06 February 2009


I found this in today's NYTimes, in the online feature called Economix

"Readers may also wonder why, in the United States, the ratio of total executive compensation (including bonuses and deferred compensation, pensions and perks) to the comparable figure earned by non-management employees rose from 50 in 1980 (even lower than the 1940 figure quoted yestersday), to 301 by 2003 for the 300 to 400 largest corporations (and to 500 in very large corporations) (far beyond the 170 I noted as the upper limit yesterday), while that ratio typically has remained so much lower in Europe and in Asia. Are corporate executives in Europe and Asia so vastly inferior to their American counterparts, or is the supply of potential C.E.O.’s so much larger there as to drive down the ratio in, say, Japan, to as low a 3?"

Makes one think...


Joel Monka said...

I think a more accurate accessment would be that in Europe and Japan, fewer people own stock, and that they are more likely to take interest in and vote in board meetings. Here, most stock is held in mutuals and similar vehicles, and those few times when you're even aware of a vote, most people just sign the mutual's proxy. This means that board members have little of the traditional stockholder's oversight, and so can vote each other and revolving chair presidents massive raises without fearing a stockholder revolt. If you start asking people if they'vce ever spoken to or written to a director of a corporation they hold stock in, you'll usually get a blank stare.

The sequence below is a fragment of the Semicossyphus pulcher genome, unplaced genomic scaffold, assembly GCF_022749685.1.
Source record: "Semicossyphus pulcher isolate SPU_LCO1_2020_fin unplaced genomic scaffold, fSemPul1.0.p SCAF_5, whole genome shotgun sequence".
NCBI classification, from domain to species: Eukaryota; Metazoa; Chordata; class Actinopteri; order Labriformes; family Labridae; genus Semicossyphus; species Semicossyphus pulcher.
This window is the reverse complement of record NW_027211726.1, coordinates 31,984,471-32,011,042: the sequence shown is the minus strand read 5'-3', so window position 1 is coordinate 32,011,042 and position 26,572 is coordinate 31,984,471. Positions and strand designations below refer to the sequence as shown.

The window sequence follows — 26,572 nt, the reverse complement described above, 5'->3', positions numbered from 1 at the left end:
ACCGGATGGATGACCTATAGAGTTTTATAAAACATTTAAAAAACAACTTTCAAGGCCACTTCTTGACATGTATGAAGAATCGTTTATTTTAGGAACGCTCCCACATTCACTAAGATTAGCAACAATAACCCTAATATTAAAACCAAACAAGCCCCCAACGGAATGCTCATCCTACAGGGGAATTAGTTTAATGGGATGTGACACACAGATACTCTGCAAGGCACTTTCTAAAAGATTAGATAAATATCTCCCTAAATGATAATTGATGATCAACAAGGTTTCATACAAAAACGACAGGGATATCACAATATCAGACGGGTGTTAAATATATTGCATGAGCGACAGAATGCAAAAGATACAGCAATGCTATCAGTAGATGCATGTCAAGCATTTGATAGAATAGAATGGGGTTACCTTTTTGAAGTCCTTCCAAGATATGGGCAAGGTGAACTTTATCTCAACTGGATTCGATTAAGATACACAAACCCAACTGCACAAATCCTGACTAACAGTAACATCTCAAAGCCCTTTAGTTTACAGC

WFW said...

The disparity between the USA and other nations in CEO compensation has lots of factors, I agree. but what this tells is that absent a culture of accounjtability people excess is inevitable.

Earlier in the Economix post was the explicit assumption that the measure of a corporation's 'value' was its share price, something we have heard for a long time. If the CEO can raise that, he/sghe earns what we pay. But I wonder if this is not as automatic an assumption as it appears. When I was much younger, the measure of a company was its dividend, the profit it paid to its shareholders. Maybe PE ratio would be more useful, as stock price can be affected by lots of things, and may not reflect the actual value of the company.